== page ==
The special effects were flawless, the best I have ever seen in a British production. The creatures in the hoodies were disturbingly realistic. The moments of violence were far more graphic than I expected them to be occurring with out pulling away from the action. From beating hearts to severed heads it’s all so realistic it’s hard to watch as all great horror should be. A highlight would have to be the graphic burning of a character; the charred mess was chilling and gave me the same feeling as the first time I saw the skinned characters in the original Hellraiser.
The soundtrack helps create the great atmosphere and I’m actually envious of Ridley. Not only did he write and direct but penned some of the most hauntingly beautiful lyrics (The opening quote at the top of this review is from one of the songs), why isn’t talent handed out in equal measurements?
Before we get too gushy there are a few minor flaws. Unfortunately there is a twist ending to the proceedings which I’d rather was left out. This is one of the most overused twists of all time (you’ve probably already worked out what it is) and while the reveal is well handled its all too late – as an audience you will have already figured it out 20 minutes before. Following up on this, while I praised the slower pace in terms of character development at times it can get a little frustrating for people in the audience that watch a lot of movies. As with the twist ending, a multitude of events that occur can be predicted but it takes such a long time getting to the conclusion (you already know is coming) that it can become somewhat frustrating.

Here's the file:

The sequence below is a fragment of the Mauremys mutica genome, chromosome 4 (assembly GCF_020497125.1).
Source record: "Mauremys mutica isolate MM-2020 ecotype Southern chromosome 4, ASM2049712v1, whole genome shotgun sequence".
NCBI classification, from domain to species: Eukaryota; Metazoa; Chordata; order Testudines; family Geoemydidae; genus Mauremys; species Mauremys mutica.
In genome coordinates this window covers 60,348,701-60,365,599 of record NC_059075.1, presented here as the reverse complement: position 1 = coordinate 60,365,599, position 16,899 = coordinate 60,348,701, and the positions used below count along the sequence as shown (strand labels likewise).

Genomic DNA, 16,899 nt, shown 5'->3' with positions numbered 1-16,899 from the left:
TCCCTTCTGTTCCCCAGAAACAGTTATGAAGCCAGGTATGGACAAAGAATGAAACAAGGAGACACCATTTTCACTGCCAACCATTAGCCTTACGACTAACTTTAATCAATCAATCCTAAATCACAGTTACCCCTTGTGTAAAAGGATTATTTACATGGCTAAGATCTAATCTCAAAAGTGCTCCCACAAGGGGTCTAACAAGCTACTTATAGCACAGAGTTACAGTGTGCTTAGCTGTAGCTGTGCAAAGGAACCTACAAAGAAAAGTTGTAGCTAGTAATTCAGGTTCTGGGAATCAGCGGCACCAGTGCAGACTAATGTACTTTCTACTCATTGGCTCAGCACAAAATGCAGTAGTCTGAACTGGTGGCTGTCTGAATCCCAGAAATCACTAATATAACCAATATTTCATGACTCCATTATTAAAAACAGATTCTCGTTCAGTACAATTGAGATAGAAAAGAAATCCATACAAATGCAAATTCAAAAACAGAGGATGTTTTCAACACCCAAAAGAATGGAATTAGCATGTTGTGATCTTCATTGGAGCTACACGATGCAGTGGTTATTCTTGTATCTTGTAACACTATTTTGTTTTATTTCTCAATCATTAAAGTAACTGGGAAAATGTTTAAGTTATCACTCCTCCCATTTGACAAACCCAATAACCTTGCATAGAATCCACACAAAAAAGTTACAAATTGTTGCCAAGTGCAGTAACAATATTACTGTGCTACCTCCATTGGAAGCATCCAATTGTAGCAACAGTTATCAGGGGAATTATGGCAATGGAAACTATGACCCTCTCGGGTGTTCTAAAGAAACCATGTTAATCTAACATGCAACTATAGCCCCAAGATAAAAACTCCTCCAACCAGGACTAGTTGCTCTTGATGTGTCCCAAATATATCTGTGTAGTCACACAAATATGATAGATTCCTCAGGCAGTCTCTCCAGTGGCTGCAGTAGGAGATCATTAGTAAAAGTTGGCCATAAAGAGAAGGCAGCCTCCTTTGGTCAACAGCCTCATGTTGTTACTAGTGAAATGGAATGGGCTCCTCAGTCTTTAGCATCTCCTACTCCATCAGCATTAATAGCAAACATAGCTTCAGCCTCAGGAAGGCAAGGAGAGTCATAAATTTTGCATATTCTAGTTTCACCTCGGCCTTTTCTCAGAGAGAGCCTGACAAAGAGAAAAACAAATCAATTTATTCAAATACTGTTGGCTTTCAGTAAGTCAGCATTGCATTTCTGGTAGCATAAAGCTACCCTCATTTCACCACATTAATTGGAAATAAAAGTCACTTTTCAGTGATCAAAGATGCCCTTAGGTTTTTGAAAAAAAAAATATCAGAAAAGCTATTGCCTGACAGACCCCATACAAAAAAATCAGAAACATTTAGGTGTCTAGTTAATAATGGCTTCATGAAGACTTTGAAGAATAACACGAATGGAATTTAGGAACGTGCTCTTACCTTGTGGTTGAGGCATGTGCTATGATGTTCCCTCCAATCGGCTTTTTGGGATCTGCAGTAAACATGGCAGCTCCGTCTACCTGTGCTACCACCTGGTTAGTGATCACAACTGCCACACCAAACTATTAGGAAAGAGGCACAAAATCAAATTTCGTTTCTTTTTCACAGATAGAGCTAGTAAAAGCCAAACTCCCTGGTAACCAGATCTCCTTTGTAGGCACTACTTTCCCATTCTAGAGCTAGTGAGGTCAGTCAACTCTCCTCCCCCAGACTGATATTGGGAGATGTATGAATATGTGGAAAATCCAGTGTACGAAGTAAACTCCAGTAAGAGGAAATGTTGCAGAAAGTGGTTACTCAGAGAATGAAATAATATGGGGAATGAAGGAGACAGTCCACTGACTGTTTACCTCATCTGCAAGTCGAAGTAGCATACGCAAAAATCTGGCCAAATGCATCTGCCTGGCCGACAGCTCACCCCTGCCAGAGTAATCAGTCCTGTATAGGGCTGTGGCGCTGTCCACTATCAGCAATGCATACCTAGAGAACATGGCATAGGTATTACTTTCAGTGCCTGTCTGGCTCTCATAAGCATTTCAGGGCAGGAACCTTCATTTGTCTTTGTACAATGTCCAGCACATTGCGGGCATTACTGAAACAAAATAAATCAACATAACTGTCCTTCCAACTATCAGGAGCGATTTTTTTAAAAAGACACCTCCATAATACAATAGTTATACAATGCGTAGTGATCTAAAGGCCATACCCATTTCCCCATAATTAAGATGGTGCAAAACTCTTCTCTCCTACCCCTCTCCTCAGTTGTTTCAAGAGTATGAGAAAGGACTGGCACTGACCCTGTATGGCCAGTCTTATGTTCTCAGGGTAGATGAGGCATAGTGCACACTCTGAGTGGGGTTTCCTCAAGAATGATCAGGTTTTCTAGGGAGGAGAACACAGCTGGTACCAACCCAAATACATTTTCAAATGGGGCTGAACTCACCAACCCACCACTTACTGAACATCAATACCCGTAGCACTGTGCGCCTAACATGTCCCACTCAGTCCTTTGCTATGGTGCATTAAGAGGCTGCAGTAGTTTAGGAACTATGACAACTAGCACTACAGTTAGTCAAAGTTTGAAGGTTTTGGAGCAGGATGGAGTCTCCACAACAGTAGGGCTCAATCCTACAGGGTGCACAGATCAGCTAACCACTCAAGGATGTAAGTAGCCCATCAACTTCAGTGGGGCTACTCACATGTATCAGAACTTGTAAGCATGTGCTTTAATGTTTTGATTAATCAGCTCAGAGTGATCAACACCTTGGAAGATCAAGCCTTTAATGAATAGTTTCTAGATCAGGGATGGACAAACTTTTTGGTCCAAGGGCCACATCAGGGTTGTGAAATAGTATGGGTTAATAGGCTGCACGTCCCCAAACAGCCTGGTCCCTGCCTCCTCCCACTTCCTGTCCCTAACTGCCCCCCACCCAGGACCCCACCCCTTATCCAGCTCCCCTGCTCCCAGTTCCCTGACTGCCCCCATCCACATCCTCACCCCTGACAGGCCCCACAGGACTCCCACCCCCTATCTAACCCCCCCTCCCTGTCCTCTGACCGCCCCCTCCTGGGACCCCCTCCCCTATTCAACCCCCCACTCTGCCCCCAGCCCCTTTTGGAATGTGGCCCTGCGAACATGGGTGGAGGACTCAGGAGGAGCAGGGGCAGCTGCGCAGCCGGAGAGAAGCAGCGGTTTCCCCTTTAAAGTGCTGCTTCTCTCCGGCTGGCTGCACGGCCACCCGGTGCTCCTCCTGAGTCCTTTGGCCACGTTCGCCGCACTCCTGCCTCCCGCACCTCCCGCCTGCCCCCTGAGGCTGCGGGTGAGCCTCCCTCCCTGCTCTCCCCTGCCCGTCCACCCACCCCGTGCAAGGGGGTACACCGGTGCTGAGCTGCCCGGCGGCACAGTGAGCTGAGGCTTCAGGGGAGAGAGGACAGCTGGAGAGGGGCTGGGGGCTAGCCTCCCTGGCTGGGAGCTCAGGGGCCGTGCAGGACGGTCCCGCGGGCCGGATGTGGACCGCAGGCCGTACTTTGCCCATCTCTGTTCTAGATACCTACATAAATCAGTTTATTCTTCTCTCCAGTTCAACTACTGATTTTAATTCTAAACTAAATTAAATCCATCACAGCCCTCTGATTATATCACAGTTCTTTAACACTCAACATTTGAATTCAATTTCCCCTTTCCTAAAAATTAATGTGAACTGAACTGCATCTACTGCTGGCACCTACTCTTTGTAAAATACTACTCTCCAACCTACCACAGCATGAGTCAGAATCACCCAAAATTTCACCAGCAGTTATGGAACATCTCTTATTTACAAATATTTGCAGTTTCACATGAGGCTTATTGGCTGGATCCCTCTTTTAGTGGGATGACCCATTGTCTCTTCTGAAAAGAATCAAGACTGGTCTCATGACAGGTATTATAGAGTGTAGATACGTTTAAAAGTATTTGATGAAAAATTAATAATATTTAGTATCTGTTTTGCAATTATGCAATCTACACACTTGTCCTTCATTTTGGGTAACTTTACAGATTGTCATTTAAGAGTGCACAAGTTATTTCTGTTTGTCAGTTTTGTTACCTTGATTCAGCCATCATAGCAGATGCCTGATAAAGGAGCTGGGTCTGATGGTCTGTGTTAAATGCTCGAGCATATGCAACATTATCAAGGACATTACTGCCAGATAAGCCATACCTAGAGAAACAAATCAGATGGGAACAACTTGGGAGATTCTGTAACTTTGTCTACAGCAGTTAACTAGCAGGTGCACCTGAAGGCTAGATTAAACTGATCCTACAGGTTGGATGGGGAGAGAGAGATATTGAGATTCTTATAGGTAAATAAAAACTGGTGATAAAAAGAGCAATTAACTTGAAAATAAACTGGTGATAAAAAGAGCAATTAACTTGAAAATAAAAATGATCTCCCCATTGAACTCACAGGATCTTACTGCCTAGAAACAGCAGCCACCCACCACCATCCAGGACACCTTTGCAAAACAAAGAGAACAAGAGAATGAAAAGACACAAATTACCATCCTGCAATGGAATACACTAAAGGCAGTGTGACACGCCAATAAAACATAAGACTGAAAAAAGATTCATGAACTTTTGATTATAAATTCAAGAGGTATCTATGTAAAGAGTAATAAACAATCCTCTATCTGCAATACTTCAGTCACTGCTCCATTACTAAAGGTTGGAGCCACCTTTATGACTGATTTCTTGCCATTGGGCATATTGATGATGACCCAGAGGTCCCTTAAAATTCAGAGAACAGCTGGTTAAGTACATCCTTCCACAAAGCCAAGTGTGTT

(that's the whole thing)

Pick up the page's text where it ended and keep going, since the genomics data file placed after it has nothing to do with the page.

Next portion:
As well as this I was never truly sold on the whole romance subplot that appears due to Jamie’s Faustian pact. I felt things moved a little too fast in that regard (the performances were fine) even with the later revelation of why things escalated I just couldn’t sign on with the motivations. I know a lot of these descriptions are quite cryptic but I’m actually trying to protect the potential viewer.
I know this isn’t a film for everyone as the lack of a constant theme could be a strange pill to take for most mainstream filmgoers. On top of this being a British film also does it a disservice; so many people today are already down on our nation’s features before even giving them a chance. There was an announcement at the end of the screening that the film’s release will be simultaneous in cinema screens and on DVD. Personally I don’t see the purpose of releasing a film in this manner (why go to the cinema to watch it now?) but at least I know I can see it again soon. This is not a flawless masterpiece but then again what is? 8/10
Shown as part of Fright Fest 2009.
Many of the interior scenes were filmed on the Isle of Man.
Special effects created by the same department that worked on Avatar.
Director: Philip Ridley
Screenplay: Philip Ridley
Starring: Jim Sturgess, Noel Clarke, Joseph Mawle, Clémence Poésy, Eddie Marsan, Timothy Spall